That reminds me of a post from A Holy Experience in which bulbs are planted. Do you recall that one? Ann made the same point about hope buried in the soil.
Your closing sentences remind me of something else, a quote from the martyred missionary Jim Elliot, "He is no fool who gives what he cannot keep to gain what he cannot lose." That doesn't make the giving up and grieving any easier, but perhaps it does make possible what wasn't before.
Grace and peace to you in Jesus, dear one. You remain in my prayers.
yes, breath-taking beauty of Him in your photos...i can hear the harp, too, looking at that tree - amazing.ReplyDelete
Those words of grief mixed with hope have often surfaced when I'm faced with any of the many facets of brokenness...but today, I hear them anew thinking of the things I am burying in order to follow along His chosen path...and it is grief. But it is also Hope. Thank you for reminding me that it is all worth it - again.
love the photos! thank you too for the thoughts on grief and hope...i think that in a broken world, sometimes the best, the most spiritually mature, and the most loving thing we can do is to grieve-in-hope and hope-in-grief: God gives us hope, not so that our grief might be annihilated, but so that it might be transfigured.ReplyDelete
praying your Advent--the season of hope!--will abound in grace...
@tinuviel: Yes, I do recall that post of Ann's. This idea of finding hope in the burying--it's been threading through my days these last months and I keep reciting these truths to myself to remind me to lay it all down, no matter how dark the path seems.ReplyDelete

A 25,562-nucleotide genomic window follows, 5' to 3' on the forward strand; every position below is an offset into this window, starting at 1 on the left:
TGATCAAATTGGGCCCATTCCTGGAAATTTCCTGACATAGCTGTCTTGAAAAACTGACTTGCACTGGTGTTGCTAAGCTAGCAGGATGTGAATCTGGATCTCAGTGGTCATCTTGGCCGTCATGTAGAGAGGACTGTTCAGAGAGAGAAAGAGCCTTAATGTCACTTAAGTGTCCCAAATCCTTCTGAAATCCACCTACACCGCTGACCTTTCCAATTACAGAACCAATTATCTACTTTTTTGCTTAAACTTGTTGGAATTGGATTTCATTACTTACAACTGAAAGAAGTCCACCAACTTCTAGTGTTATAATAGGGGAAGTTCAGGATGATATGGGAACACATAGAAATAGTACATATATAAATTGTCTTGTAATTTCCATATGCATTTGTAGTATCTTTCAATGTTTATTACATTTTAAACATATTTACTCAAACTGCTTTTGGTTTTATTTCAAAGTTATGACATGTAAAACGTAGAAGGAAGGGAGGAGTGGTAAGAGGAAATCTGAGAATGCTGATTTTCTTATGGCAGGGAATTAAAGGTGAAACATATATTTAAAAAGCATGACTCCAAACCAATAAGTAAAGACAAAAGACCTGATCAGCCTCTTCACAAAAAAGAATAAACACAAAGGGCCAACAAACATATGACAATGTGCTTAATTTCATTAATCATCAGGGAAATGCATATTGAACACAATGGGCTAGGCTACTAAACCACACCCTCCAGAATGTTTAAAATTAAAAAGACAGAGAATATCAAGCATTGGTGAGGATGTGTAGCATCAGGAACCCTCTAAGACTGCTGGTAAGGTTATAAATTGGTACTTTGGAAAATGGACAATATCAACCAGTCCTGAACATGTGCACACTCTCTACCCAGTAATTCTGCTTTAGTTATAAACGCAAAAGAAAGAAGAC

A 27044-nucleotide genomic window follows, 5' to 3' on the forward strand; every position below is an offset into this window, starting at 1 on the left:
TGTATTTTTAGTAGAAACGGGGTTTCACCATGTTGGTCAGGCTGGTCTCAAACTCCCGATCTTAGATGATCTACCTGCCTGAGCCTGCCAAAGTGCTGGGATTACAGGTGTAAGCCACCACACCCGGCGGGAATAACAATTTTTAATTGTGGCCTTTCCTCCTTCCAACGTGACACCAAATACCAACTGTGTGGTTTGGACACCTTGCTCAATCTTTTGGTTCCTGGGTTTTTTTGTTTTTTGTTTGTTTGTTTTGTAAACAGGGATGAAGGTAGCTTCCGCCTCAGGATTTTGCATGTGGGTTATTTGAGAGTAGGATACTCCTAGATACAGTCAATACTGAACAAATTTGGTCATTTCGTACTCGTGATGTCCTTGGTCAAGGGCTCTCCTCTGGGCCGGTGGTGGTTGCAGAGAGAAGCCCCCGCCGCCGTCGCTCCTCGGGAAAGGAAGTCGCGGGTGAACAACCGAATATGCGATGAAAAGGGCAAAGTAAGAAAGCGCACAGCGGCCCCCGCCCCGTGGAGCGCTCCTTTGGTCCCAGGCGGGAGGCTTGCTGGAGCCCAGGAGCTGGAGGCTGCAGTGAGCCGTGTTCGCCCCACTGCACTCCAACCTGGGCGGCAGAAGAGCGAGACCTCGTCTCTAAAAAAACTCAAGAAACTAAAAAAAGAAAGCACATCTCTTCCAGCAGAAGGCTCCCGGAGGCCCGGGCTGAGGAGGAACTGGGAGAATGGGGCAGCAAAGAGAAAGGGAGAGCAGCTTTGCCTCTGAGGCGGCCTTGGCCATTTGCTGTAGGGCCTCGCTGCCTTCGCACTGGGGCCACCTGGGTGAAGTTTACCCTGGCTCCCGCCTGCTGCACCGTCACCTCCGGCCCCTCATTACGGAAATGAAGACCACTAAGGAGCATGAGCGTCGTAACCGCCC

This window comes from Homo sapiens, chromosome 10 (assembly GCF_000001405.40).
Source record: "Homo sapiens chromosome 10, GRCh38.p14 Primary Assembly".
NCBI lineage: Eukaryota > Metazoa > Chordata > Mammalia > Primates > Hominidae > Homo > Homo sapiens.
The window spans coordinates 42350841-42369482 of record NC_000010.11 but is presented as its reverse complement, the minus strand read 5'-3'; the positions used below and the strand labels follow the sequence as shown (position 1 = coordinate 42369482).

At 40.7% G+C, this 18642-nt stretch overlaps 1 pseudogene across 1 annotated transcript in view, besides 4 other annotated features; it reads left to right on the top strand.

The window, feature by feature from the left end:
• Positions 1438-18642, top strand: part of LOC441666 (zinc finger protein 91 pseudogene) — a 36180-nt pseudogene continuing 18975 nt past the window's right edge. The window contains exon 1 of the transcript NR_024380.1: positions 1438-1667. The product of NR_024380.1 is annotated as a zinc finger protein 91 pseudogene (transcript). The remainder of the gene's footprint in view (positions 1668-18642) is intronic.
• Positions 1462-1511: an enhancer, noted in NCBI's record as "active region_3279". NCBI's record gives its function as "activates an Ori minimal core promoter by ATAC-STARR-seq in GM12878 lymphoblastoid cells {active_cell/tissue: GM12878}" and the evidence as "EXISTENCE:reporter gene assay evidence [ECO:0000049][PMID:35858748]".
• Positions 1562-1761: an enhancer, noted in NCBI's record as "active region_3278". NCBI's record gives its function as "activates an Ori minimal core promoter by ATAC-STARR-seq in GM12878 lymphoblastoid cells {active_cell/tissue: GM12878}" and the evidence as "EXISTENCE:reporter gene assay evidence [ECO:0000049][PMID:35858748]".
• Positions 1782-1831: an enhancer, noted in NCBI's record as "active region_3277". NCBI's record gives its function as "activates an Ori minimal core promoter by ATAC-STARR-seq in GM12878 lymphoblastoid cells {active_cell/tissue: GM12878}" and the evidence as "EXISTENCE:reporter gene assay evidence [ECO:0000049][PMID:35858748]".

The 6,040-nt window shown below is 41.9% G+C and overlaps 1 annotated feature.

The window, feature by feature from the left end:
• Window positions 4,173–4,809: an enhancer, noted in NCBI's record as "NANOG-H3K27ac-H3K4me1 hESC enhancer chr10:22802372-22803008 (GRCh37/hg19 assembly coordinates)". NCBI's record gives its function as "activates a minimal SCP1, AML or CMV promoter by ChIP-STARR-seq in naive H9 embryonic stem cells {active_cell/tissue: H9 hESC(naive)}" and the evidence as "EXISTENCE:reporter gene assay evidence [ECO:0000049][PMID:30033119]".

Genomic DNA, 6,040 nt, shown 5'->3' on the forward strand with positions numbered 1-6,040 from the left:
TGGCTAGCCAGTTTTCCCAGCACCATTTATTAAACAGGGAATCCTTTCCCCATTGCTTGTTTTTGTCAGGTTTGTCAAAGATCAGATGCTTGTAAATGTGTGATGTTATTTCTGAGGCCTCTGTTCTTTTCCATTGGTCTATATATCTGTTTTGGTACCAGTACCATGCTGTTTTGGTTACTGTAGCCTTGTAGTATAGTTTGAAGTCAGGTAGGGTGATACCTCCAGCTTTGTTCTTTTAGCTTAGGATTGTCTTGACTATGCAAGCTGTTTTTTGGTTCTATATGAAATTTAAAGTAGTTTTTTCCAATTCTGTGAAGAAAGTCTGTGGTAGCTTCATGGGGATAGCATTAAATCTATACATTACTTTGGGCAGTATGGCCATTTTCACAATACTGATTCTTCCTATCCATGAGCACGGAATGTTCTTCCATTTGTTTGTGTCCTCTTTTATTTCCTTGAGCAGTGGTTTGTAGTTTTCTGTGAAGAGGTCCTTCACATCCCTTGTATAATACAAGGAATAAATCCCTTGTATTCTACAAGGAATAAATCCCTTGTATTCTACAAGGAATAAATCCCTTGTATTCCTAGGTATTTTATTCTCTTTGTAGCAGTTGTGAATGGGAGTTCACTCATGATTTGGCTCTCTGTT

And what you've said here, that it doesn't make the grieving easier but makes it possible? Yes. *Yes.* I'm holding onto this.
Thank you, always, for your prayers. I am humbled by your faithful friendship to me, a woman you've never met. May He bless you a hundred times over for the grace you've given to me.
@Rachel Schober: Yes, dearest one. It *is* all worth it. And what He's going to bring forth from the laying down of your desires? It's going to be beautiful and glorious and oh so full of God. And I count it the sweetest gift to be walking beside you when it happens. I love you more than I can say.ReplyDelete
@chris: "...not so that our grief may be annihilated, but so that it might be transfigured." Yes. *Yes.* This is a hard thing to figure out, how to hope and look to Him in the grief without invalidating the pain or refusing to really truly acknowledge the losses. Thankfully, I've never struggled to grieve (I can't believe I just expressed gratitude for my grief!) and it's been the most beautiful, life-giving thing this year to find God teaching me how to hope *in the midst of* grief. Because as you've said here, this really does seem the thing that we are most called to in a world so rife with suffering.ReplyDelete
Thank you for prayers of grace and hope. May you, too, find Him near and full and life-giving as we celebrate God With Us.